Farmers are facing significant reductions in the range of chemical pesticides they can use and, with little public enthusiasm for genetically modified plants, new safe solutions for pest control are needed.

One approach is developing new biological techniques based on attacking pests with insect diseases, according to university researcher David Gryzwacz.

Mr Gryzwacz, principal scientist at the Natural Resources Institute (NRI), will outline the challenges facing food producers and potential solutions at the lecture, which will take place at the university’s Medway Campus on Wednesday 18 January.

It is the second in the Faculty of Engineering & Science’s current public lecture series.

He says: “Climate change is seeing new pests in the UK. In Kent these include the diamondback moth, which attacks such crops as broccoli, cabbage and cauliflower. We shall doubtlessly see more new pests as a result of climate change.

“The number of pesticide chemicals available to farmers has been drastically reduced as we have become far more aware of the dangers they pose to people and our environment. This trend will continue.

“For the past 20 years, much agricultural research has focused on genetic modification of plants to control pests. However, this is unacceptable to many people in the UK. It is also expensive and may not be as widely feasible as many researchers hoped.”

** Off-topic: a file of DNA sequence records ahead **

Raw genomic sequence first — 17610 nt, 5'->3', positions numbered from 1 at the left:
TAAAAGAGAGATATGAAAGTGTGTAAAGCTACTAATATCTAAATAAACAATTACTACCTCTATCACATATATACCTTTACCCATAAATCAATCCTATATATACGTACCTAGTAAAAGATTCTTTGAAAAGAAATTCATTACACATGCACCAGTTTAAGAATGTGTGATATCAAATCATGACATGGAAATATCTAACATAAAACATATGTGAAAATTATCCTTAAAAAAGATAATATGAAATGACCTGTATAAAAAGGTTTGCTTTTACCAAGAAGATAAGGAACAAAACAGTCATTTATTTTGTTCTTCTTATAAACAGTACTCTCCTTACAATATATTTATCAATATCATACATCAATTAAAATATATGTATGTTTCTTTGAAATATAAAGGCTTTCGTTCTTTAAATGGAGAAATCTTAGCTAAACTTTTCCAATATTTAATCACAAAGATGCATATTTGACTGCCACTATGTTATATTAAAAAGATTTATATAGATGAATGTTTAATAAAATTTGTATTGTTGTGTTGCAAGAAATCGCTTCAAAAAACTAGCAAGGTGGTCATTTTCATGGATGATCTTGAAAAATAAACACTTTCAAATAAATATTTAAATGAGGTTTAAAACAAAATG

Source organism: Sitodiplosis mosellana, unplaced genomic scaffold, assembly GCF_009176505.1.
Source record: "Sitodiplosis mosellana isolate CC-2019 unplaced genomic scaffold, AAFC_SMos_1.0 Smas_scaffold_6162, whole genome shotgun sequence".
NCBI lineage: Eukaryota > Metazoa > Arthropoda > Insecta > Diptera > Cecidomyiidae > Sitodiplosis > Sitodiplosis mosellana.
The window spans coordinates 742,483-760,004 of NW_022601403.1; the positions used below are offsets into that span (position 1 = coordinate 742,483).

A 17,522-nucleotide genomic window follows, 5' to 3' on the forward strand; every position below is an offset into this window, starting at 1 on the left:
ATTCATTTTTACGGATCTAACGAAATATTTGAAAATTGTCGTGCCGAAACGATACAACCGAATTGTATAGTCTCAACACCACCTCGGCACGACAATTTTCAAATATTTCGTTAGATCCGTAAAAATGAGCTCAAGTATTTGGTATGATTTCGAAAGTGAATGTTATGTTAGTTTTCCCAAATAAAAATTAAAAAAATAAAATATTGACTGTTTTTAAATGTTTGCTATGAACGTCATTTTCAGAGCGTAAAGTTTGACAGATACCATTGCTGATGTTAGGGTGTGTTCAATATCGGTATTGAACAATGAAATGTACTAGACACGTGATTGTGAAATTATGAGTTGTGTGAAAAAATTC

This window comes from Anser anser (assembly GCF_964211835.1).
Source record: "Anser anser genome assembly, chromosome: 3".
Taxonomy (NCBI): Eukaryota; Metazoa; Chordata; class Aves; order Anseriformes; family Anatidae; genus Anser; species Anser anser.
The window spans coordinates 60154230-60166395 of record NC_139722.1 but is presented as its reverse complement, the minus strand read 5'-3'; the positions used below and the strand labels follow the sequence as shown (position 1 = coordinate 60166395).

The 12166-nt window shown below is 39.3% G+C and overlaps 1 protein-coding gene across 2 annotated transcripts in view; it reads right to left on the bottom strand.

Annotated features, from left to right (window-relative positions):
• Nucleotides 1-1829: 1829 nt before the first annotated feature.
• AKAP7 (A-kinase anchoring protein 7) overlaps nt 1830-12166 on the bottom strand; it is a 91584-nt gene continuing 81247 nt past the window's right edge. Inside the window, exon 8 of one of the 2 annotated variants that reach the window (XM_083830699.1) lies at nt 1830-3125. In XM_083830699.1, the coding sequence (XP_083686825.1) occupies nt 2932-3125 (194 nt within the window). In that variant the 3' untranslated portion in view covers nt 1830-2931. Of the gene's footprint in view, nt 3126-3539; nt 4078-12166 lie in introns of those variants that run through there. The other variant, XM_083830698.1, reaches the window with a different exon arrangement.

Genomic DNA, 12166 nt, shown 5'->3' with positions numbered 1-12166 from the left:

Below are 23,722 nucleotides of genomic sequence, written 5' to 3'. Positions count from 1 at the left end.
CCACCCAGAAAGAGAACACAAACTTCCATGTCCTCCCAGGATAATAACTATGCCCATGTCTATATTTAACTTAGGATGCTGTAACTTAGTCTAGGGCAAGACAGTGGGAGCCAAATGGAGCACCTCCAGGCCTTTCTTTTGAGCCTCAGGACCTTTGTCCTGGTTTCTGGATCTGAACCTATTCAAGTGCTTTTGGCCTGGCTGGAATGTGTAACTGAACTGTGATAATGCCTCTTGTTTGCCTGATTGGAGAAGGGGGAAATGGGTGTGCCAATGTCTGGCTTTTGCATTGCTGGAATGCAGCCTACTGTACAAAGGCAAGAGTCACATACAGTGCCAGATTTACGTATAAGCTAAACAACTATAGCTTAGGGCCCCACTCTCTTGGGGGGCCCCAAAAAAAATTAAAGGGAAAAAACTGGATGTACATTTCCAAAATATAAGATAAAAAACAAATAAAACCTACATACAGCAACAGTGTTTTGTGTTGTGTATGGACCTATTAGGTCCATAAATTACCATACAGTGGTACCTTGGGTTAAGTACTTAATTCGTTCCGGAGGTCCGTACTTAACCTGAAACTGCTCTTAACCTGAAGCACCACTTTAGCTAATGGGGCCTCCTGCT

For Mr Grzywacz, a holistic approach using a range of biologically based and environmentally acceptable techniques, including taking advantage of insect viruses to tackle crop pests, is key.

He has already demonstrated the feasibility of viruses to control some of the most significant global pests such as the pod borer caterpillar, Helicoverpa and African Armyworm. He is also working with agricultural companies to bring other bio-pesticides, based on insect viruses, to market.

Much of his research has been in Asia, the Middle East, South America and Africa. Pests keep reproducing throughout the year in those climates making their control with chemical insecticides most challenging. As a result, farmers have recognised the value of using alternate controls such as insect viruses.

“We need to do much more applied research to develop and evaluate viruses as a pest control and develop products farmers can use effectively. Research investment needs to be more focussed into bio-pesticides and how to bring them to market for our farmers,” says Mr Grywacz.

“Without this we may have to face up to reductions in crop yields and accept produce that is more damaged,” he adds.

David Grzywacz’s lecture, Killing insects without chemicals – can we use insect diseases to control pests without harming our environment, will be held in Ward Room, Pembroke Building, from 6.30pm.

To book a place email: or call 020 8331 9800.